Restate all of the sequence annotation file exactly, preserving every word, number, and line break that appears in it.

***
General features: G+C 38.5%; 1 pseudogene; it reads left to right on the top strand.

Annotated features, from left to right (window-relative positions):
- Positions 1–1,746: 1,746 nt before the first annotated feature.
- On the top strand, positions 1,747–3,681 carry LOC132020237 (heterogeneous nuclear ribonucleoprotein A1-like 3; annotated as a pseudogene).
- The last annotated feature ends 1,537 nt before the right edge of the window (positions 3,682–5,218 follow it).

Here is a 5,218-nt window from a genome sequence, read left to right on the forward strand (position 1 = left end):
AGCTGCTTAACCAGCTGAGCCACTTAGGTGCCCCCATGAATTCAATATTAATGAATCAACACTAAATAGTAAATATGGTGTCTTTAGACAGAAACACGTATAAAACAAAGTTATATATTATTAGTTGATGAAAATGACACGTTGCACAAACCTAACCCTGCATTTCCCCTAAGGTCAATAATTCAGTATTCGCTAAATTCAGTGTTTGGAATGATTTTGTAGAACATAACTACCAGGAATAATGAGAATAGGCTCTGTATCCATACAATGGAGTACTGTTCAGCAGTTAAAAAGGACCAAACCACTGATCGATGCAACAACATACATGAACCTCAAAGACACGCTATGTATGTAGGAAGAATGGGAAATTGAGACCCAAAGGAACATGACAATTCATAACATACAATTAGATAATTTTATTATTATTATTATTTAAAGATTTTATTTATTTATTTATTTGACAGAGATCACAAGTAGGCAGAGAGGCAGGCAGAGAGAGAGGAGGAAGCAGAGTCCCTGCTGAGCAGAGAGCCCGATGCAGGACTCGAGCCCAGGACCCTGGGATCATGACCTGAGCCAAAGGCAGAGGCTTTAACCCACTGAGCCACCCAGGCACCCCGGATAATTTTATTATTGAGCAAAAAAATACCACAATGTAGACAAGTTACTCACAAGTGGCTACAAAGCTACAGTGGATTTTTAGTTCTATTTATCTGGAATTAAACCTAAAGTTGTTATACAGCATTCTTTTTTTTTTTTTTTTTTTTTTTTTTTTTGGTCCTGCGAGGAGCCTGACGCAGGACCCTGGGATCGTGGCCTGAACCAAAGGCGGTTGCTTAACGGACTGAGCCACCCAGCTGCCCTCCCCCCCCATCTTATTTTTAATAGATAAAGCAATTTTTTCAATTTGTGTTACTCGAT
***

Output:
General features: G+C 38.5%; 1 pseudogene; it reads left to right on the top strand.

Annotated features, from left to right (window-relative positions):
- Positions 1–1,746: 1,746 nt before the first annotated feature.
- On the top strand, positions 1,747–3,681 carry LOC132020237 (heterogeneous nuclear ribonucleoprotein A1-like 3; annotated as a pseudogene).
- The last annotated feature ends 1,537 nt before the right edge of the window (positions 3,682–5,218 follow it).

Here is a 5,218-nt window from a genome sequence, read left to right on the forward strand (position 1 = left end):
AGCTGCTTAACCAGCTGAGCCACTTAGGTGCCCCCATGAATTCAATATTAATGAATCAACACTAAATAGTAAATATGGTGTCTTTAGACAGAAACACGTATAAAACAAAGTTATATATTATTAGTTGATGAAAATGACACGTTGCACAAACCTAACCCTGCATTTCCCCTAAGGTCAATAATTCAGTATTCGCTAAATTCAGTGTTTGGAATGATTTTGTAGAACATAACTACCAGGAATAATGAGAATAGGCTCTGTATCCATACAATGGAGTACTGTTCAGCAGTTAAAAAGGACCAAACCACTGATCGATGCAACAACATACATGAACCTCAAAGACACGCTATGTATGTAGGAAGAATGGGAAATTGAGACCCAAAGGAACATGACAATTCATAACATACAATTAGATAATTTTATTATTATTATTATTTAAAGATTTTATTTATTTATTTATTTGACAGAGATCACAAGTAGGCAGAGAGGCAGGCAGAGAGAGAGGAGGAAGCAGAGTCCCTGCTGAGCAGAGAGCCCGATGCAGGACTCGAGCCCAGGACCCTGGGATCATGACCTGAGCCAAAGGCAGAGGCTTTAACCCACTGAGCCACCCAGGCACCCCGGATAATTTTATTATTGAGCAAAAAAATACCACAATGTAGACAAGTTACTCACAAGTGGCTACAAAGCTACAGTGGATTTTTAGTTCTATTTATCTGGAATTAAACCTAAAGTTGTTATACAGCATTCTTTTTTTTTTTTTTTTTTTTTTTTTTTTTGGTCCTGCGAGGAGCCTGACGCAGGACCCTGGGATCGTGGCCTGAACCAAAGGCGGTTGCTTAACGGACTGAGCCACCCAGCTGCCCTCCCCCCCCATCTTATTTTTAATAGATAAAGCAATTTTTTCAATTTGTGTTACTCGAT